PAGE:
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Henry Mitchell on Gardening par [Mitchell, Henry]
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Longueur : 256 pages Composition améliorée: Activé Page Flip: Activé
Langue : Anglais
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Descriptions du produit

Revue de presse

"One of the great voices in garden writing was silenced when Henry Mitchell passed away; thus his legions of fans will undoubtedly be delighted to learn of one last collection of Mitchell's newspaper columns, organized in a month-by-month format. The reader may jump in at appropriate intervals, whether to savor sage advice or simply to ponder the musings of the thoughtful, impassioned gardening savant that was Henry Mitchell. If ever one has battled the odds and tried to grow a less-than-hardy specimen outdoors, how wonderful it will be to feel the special kinship brought about by knowing that Mitchell, too, tested the fates in this way. Maybe waging a battle with cutworms or wanting to crow about raising the most beguiling crocus will be a point of connection; surely there will be many such moments for any gardener fortunate enough to encounter Mitchell's satisfying trove of essays. " Booklist, ALA

"Every gardener has a folly, an imponderable affection, and the prose of Henry Mitchell is mine, if loving prose this well made if foolish at all." -- Verlyn Klinkenborg The New York Times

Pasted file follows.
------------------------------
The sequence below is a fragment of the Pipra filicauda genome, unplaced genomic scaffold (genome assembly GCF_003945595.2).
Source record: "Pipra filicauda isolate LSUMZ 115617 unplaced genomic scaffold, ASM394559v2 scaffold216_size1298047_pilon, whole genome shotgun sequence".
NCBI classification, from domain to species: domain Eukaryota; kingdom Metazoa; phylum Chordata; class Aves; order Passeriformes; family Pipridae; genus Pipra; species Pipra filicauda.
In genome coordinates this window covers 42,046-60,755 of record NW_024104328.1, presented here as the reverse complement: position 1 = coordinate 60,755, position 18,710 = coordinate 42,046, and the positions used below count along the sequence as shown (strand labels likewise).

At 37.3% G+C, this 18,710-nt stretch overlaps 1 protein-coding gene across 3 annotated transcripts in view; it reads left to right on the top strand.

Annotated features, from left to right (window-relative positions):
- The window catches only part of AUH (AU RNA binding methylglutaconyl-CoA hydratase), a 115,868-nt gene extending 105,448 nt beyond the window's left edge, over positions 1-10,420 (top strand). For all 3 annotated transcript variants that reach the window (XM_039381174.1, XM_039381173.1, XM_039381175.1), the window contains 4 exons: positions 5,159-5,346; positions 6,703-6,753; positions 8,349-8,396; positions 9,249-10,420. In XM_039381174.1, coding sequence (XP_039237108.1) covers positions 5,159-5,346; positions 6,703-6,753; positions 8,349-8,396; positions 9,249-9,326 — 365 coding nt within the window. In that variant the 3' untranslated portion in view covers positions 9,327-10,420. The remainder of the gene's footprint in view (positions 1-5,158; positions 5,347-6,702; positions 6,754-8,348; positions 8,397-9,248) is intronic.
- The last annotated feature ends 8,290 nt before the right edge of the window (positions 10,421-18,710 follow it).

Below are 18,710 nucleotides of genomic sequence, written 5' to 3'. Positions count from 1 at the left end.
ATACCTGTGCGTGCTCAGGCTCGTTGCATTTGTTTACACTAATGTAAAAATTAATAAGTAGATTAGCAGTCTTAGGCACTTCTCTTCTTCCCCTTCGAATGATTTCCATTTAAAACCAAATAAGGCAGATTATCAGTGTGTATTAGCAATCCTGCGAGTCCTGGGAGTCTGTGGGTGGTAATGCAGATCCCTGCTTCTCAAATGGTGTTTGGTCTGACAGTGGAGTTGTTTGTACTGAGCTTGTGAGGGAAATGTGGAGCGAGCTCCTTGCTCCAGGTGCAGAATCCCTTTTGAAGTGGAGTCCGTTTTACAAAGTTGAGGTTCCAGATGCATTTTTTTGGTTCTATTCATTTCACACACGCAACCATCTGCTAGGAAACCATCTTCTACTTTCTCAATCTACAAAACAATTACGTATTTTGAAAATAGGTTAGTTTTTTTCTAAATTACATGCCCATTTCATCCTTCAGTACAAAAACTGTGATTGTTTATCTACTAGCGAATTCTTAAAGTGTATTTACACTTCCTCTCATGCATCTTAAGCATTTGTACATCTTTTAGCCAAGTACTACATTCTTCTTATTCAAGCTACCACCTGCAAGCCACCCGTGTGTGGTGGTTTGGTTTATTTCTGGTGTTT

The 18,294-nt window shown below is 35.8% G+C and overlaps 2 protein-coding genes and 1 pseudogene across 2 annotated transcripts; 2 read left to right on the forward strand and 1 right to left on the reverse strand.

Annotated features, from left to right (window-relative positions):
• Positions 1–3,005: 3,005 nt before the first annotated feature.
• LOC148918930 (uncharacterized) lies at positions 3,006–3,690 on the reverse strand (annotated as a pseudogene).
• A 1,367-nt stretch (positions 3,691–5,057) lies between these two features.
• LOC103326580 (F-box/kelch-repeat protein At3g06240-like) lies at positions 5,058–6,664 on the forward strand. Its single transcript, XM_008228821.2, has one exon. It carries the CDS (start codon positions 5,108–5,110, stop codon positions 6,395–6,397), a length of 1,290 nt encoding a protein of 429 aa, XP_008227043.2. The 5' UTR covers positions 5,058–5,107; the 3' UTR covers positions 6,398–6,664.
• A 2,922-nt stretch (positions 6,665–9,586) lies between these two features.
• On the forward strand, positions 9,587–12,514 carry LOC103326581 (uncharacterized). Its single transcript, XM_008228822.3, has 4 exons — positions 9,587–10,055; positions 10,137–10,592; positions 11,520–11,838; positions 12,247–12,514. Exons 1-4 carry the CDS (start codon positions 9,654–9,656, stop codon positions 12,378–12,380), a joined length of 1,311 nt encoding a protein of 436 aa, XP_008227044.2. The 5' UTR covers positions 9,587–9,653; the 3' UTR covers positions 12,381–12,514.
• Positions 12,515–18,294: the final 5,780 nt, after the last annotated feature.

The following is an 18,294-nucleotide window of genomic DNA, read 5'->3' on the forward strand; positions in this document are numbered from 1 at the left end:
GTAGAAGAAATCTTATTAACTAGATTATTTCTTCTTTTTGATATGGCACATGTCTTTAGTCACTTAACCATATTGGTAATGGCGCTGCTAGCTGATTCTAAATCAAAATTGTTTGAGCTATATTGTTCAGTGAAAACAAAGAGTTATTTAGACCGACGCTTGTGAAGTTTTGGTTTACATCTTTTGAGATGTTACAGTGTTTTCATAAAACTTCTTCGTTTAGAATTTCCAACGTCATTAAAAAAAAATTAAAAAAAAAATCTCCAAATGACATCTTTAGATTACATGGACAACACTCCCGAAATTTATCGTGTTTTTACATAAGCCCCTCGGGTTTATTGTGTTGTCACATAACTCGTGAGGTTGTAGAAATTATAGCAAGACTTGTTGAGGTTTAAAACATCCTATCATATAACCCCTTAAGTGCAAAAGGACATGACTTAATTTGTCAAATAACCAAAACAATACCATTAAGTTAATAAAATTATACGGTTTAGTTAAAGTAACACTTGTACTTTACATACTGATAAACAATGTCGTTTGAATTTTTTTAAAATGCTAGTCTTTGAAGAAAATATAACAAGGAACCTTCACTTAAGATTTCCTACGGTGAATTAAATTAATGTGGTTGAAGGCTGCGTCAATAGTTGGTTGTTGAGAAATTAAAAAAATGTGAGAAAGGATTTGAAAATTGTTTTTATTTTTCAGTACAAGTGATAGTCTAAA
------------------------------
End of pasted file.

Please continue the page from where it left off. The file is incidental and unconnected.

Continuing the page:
Présentation de l'éditeur

Gardeners disagree about many things—cannas, double petunias, the color magenta—but on one subject they are unanimous. Henry Mitchell was simply the best garden writer this country has ever produced. As Allen Lacy writes in his introduction to this, the final collection of Mitchell's gardening essays, “In a time when most garden writing was lethally dull and as impersonal as a committee report, Henry Mitchell was the great exception. He was often funny. He was always passionate, for his loves were many, although by the evidence he was especially enamored of bearded irises, roses, and dragonflies. He was endlessly quotable, whether he was telling his faithful readers that ‘marigolds should be used as sparingly as ultimatums’ or reminding them that ‘to go from winter to summer you have to pass March.’” But Mitchell was more than a master essayist whose newspaper columns were read and treasured even by those who had no interest in gardens or in his other passion, dogs. He was a great teacher. As one reviewer said of his book One Man’s Garden, it “reflects a zest for gardening and provides more useful advice than one could find in a dozen how-to books.” For twenty years Mitchell’s column “The Essential Earthman” was a weekly feature in the Washington Post. And whether he was extolling the perfection of the capital's summer weather (best enjoyed at six A.M. while viewing his water lilies and eating an ice-cold Vidalia onion sandwich) or deriding the idea that England was a decent place to garden or extolling the virtue of leaving plants alone if they are doing well, his reputation spread through friends who clipped his columns and sent them to those unlucky enough not to have access to the Post. When his first collection, The Essential Earthman, was published, Mitchell became the national treasure he deserved to be. As Lacy writes, “These books will continue to find and delight new readers long into the coming century, for they are classics.”